Have you ever dropped into another country after a long flight and for the next couple of days felt like a bag of potatoes? If so, you've experienced jet lag. Horace Sutton coined the term "jet lag" in 1966, though the medical and psychiatric fields more typically use the term transient sleep disorder. Sutton described the feeling as leaving your body behind during long-distance airplane travel. Jet lag occurs when your circadian rhythm, the 24-hour rhythm by which you function, is disrupted when you move to a new time zone. Jet lag often lasts about a week or more depending on the number of time zones that you cross. Each time zone you cross often requires one full day of recovery. While symptoms of jet lag vary, many people deal with the following.
With jet lag, your sleeping times are completely off. It's midnight, and you feel like it's midday with enough energy for a week, even though you know you should be sleeping. On the flip side, daytime seems like the perfect time to catch a nap, yet you probably can't sleep. The result is sleep deprivation and a feeling of general fatigue. You could fix this with a couple of sleeping pills, but letting your sleeping patterns return to normal naturally is best.
It is 9 a.m., you're struggling to focus, and coffee isn't working the magic it normally does. You're probably suffering from fatigue as a result of the change in your sleep schedule and lack of enough rest. Your body may react in various ways to fatigue including mind-numbing headaches, general sleepiness, feeling weak and overall lack of focus. Deal with the symptoms individually in this case.
If you're not sleeping well, your digestive system may join in and go out of whack. You may experience stomach upsets, constipation or diarrhea. Stick to spots with toilets and find some meds to help ease diarrhea or constipation. If these symptoms persist, seek medical assistance to determine if you're suffering from food poisoning or any other abdominal ailment.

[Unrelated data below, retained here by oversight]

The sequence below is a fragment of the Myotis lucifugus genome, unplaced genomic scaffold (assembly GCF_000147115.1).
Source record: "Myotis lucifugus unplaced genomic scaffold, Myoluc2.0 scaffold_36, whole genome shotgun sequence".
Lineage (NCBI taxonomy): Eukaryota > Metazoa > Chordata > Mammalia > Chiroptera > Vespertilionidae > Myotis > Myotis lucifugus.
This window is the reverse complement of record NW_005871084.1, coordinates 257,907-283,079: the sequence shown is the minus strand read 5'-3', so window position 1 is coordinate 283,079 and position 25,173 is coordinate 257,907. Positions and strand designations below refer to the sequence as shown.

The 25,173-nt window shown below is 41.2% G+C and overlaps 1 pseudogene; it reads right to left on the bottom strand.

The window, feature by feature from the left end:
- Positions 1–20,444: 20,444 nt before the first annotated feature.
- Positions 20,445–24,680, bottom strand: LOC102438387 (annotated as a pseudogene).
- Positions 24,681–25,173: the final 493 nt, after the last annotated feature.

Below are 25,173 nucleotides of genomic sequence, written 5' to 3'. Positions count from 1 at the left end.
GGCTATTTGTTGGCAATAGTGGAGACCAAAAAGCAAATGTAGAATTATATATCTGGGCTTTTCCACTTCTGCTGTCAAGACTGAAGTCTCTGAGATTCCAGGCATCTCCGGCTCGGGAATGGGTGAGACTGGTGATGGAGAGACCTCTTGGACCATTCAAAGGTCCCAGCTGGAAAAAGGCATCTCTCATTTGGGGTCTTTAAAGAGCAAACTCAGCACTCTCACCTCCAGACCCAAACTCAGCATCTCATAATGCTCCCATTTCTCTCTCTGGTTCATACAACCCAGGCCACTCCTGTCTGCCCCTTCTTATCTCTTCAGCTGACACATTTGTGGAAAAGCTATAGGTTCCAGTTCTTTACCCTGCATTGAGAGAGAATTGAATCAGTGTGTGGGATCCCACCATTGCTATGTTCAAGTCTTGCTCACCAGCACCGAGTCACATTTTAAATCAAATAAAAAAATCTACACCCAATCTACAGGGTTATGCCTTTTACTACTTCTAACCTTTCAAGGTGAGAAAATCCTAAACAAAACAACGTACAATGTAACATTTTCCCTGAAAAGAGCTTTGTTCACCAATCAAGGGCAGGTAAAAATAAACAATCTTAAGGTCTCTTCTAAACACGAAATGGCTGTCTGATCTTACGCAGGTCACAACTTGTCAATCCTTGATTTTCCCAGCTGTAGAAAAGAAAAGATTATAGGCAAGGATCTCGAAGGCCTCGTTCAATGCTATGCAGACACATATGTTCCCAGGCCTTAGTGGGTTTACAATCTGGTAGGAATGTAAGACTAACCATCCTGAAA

Jet lag can also produce confusion. You can't seem to keep a straight line of thought and may feel as if you left your mind at home. Some stimulants, such as coffee, might improve the situation but only for short bursts at a time. You probably need more than stimulants — you need sleep. As your sleep cycle restores itself, this will also fade away.
Moodiness often occurs with jet lag as a result of the sleep deprivation and fatigue. You may not be able to do much about this without dealing with the parent symptoms. Try to relax, and stay in a comfortable environment with comfortable shoes to help keep negative moods at bay.
Due to the dry air in the cabin of the plane, you might tend to experience dry skin, as well as slight difficulty in breathing because of the low humidity in the air. Staying hydrated is the best option to prevent feeling thirsty and avoid possible headaches. Alcohol and caffeine stimulants shouldn't be on your menu as you fly, as they're notorious for extending the period of jet lag if you're not careful.
If your menstrual cycle is delayed or comes earlier than expected while you're traveling, jet lag may be to blame. The change of sleep cycles messes with your hormones. There might not be a real treatment for this, but staying hydrated and having some painkillers with you may help you cope.
With mild sickness or malaise, you can't tell what's exactly wrong with you but you know that something is off. If you're in the thick of jet lag, you might feel quite sick even though there's nothing up with you. Deal with this by trying to rest up and by hydrating.
Traveling across time zones is not inherently natural, and your mind may have trouble hanging on to memories. You just have to wait for this symptom to wear off. It's unlikely to become severe enough to require seeking medical advice.
Nausea is one possible physical reaction to the whole time shift involved in jet lag. It may occur when you encounter a strong odor once you're in the new time zone. Try to reduce the nauseated feeling with over-the-counter remedies or rest.
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